TechMars reveals hidden reserves of metals in Mawrth Vallis Valley

Mars reveals hidden reserves of metals in Mawrth Vallis Valley

The Red Planet in the lens of the Mars Express probe.
The Red Planet in the lens of the Mars Express probe.
Images source: © ESA
Karolina Modzelewska

21 June 2024 09:09

The European Space Agency (ESA) announced that large quantities of iron, magnesium, and aluminium have been found in the Mawrth Vallis valley on Mars. This information comes from the ExoMars Trace Gas Orbiter (TGO) satellite data.

As ESA experts highlighted, the surface of Mars is rich in iron oxides and minerals containing this element, which contributes to its characteristic appearance, precisely its red colour.

Mars gradually reveals its secrets

However, thanks to advanced technology, we can now see more than iron on Mars. Cameras operating in different electromagnetic wavebands, such as the Colour and Stereo Surface Imaging System (CaSSIS) instrument on the ExoMars Trace Gas Orbiter orbiting Mars, have detected additional elements.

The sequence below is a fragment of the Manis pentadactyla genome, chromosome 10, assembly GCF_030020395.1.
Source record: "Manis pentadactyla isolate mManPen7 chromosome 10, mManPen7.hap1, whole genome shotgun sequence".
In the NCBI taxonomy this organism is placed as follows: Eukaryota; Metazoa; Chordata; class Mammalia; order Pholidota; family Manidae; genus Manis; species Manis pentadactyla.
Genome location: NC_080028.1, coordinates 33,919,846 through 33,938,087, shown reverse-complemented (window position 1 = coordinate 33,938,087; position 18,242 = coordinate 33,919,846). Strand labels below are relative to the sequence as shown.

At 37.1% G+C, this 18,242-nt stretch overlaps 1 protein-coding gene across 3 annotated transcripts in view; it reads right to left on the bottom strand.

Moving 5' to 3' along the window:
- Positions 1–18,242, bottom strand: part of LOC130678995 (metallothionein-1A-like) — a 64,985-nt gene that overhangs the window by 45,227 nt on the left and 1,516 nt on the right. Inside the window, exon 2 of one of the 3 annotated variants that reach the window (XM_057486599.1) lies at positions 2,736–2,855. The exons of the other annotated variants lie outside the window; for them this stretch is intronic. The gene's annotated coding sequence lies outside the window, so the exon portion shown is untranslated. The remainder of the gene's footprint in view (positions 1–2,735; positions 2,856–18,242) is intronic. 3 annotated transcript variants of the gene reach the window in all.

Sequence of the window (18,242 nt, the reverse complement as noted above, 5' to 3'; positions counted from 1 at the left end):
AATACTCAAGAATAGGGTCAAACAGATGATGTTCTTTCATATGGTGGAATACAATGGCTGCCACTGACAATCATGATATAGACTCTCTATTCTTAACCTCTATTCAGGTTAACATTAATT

These cameras have revealed that in the Mawrth Vallis valley on Mars, there are large quantities of other metals, not just iron. The images provided by these cameras show zones containing clay rich in magnesium and layers abundant in aluminium.

The Mawrth Vallis Valley attracts planetologists' attention for many reasons. In the past, water flowed there, making this area particularly interesting. Therefore, this region was chosen as the target site for the under-construction ExoMars Rosalind Franklin rover, which will complement the orbiter.

The rover's main task is to search for signs of life on Mars. The TGO orbiter has been orbiting Mars for six years, providing valuable data about the planet's surface.

During this time, TGO has provided detailed images of various formations on the surface of Mars, such as volcanic formations, enormous dunes, or so-called dust devils – whirlwinds that span several kilometres and lift dust.

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